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Raising household energy prices in Poland : who gains? who loses?, Volume 1
Author:Freund, Caroline L.; Wallich, Christine I.; Country:Poland;
Date Stored:1995/08/01Document Date:1995/08/31
Document Type:Policy Research Working PaperSubTopics:Environmental Economics & Policies; Energy Demand; Economic Theory & Research; Markets and Market Access; Payment Systems & Infrastructure; Access to Markets; Engineering
Language:EnglishMajor Sector:(Historic)Oil & Gas
Region:Europe and Central AsiaReport Number:WPS1495
Sub Sectors:Other FuelsCollection Title:Policy, Research working paper ; no. WPS 1495
Volume No:1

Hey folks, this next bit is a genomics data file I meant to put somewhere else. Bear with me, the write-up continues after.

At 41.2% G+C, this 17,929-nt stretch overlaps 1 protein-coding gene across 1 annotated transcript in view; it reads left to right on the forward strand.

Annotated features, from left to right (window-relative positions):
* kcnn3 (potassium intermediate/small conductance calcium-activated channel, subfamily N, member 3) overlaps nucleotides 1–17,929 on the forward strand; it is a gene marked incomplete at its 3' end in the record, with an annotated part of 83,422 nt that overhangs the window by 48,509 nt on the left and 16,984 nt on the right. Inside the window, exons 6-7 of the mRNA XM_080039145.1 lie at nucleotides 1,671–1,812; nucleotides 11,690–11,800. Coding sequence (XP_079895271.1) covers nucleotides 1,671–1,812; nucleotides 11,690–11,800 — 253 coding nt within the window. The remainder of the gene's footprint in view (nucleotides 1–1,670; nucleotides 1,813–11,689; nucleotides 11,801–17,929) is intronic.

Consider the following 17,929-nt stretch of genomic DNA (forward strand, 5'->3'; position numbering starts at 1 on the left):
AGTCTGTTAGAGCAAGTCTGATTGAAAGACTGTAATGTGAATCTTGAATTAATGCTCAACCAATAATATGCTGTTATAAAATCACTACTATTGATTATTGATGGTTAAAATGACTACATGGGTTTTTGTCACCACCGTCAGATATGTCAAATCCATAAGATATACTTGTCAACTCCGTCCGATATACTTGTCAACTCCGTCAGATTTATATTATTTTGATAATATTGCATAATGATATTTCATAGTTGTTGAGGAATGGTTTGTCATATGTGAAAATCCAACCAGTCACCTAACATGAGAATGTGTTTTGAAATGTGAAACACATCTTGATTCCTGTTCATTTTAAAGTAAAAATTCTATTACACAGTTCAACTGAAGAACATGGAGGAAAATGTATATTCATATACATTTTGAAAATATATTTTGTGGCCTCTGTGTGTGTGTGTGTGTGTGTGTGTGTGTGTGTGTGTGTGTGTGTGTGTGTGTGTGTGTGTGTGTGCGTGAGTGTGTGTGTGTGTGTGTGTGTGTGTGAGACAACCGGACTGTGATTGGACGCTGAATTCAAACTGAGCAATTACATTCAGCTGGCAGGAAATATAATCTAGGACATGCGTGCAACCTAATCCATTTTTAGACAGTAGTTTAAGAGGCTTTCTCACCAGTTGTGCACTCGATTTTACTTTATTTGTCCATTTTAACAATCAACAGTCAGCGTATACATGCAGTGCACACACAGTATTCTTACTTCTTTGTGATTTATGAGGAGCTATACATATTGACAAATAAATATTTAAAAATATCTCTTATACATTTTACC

Summary: The authors examine the welfare effects of increasing household energy prices in Poland. Their main finding is that the policy of subsidizing household energy prices, common in the transition economies of Eastern Europe and the former Soviet Union, is regressive. Such programs do help the poor by providing them with lower-cost energy, but they are more useful to the rich, who consume more energy. What is surprising is the extent to which Poland's nonpoor have benefited from lower energy prices. Non only do the wealthy consume more energy in absolute terms than the poor, but they also spend a larger portion of their income on energy. Their analysis allowed the authors to rule out the oft-used social welfare argument for delaying increases in household energy prices, but they do not try to recommend a dynamically efficient pricing path. The first-best response would be to raise energy prices while targeting cash relief to the poor through a social assistance program. This is far more efficient than the present go-slow price adjustment policies, which imply energy subsidies that provide across-the-board relief to all consumers. But if governments want to provide some relief for consumers to ease the adjustment, several options are available: in-kind transfers to the poor, vouchers, cash transfers, and lifeline pricing for a small block of electricity combined with significant price increases. Simulations show that if raising prices to efficient levels for all consumers is not now politically feasible, it may be socially better to use lifeline pricing and a large price increase rather than an overall (but smaller) price increase. Lifeline pricing for electricity in combination with an 80 percent price increase has better distributional effects than a 50 percent across-the-board price increase. Ideally, the public utility would be compensated from the budgtet for any reduced-price sales, rather than having to finance them through internal cross-subsidies. In-kind transfers to poor households are also effective in terms of efficiency, but may be harder to administer in some countries than lifeline pricing.

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